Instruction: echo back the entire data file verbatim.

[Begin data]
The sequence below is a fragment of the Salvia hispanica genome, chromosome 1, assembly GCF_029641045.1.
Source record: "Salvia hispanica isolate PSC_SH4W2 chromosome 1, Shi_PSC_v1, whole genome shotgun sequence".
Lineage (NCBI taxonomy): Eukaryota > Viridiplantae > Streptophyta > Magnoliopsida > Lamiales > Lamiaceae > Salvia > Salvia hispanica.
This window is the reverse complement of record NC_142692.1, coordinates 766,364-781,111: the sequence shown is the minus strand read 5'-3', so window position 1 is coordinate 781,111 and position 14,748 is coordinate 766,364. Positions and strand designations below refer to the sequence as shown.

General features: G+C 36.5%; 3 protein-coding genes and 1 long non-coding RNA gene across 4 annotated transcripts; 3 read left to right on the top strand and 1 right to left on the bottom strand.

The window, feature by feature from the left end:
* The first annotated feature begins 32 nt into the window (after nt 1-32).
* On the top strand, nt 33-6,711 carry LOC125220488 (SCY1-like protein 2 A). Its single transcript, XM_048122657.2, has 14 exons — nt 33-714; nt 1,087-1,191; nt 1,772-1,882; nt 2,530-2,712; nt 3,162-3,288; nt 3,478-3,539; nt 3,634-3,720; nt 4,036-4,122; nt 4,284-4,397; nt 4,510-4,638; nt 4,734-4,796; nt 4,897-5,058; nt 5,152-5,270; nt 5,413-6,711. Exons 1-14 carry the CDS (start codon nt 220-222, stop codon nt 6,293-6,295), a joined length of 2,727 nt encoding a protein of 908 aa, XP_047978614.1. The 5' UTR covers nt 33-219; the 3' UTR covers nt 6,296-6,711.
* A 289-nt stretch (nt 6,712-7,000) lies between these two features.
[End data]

The sequence below is a fragment of the Salvia hispanica genome, chromosome 1, assembly GCF_029641045.1.
Source record: "Salvia hispanica isolate PSC_SH4W2 chromosome 1, Shi_PSC_v1, whole genome shotgun sequence".
Lineage (NCBI taxonomy): Eukaryota > Viridiplantae > Streptophyta > Magnoliopsida > Lamiales > Lamiaceae > Salvia > Salvia hispanica.
This window is the reverse complement of record NC_142692.1, coordinates 766,364-781,111: the sequence shown is the minus strand read 5'-3', so window position 1 is coordinate 781,111 and position 14,748 is coordinate 766,364. Positions and strand designations below refer to the sequence as shown.

General features: G+C 36.5%; 3 protein-coding genes and 1 long non-coding RNA gene across 4 annotated transcripts; 3 read left to right on the top strand and 1 right to left on the bottom strand.

The window, feature by feature from the left end:
* The first annotated feature begins 32 nt into the window (after nt 1-32).
* On the top strand, nt 33-6,711 carry LOC125220488 (SCY1-like protein 2 A). Its single transcript, XM_048122657.2, has 14 exons — nt 33-714; nt 1,087-1,191; nt 1,772-1,882; nt 2,530-2,712; nt 3,162-3,288; nt 3,478-3,539; nt 3,634-3,720; nt 4,036-4,122; nt 4,284-4,397; nt 4,510-4,638; nt 4,734-4,796; nt 4,897-5,058; nt 5,152-5,270; nt 5,413-6,711. Exons 1-14 carry the CDS (start codon nt 220-222, stop codon nt 6,293-6,295), a joined length of 2,727 nt encoding a protein of 908 aa, XP_047978614.1. The 5' UTR covers nt 33-219; the 3' UTR covers nt 6,296-6,711.
* A 289-nt stretch (nt 6,712-7,000) lies between these two features.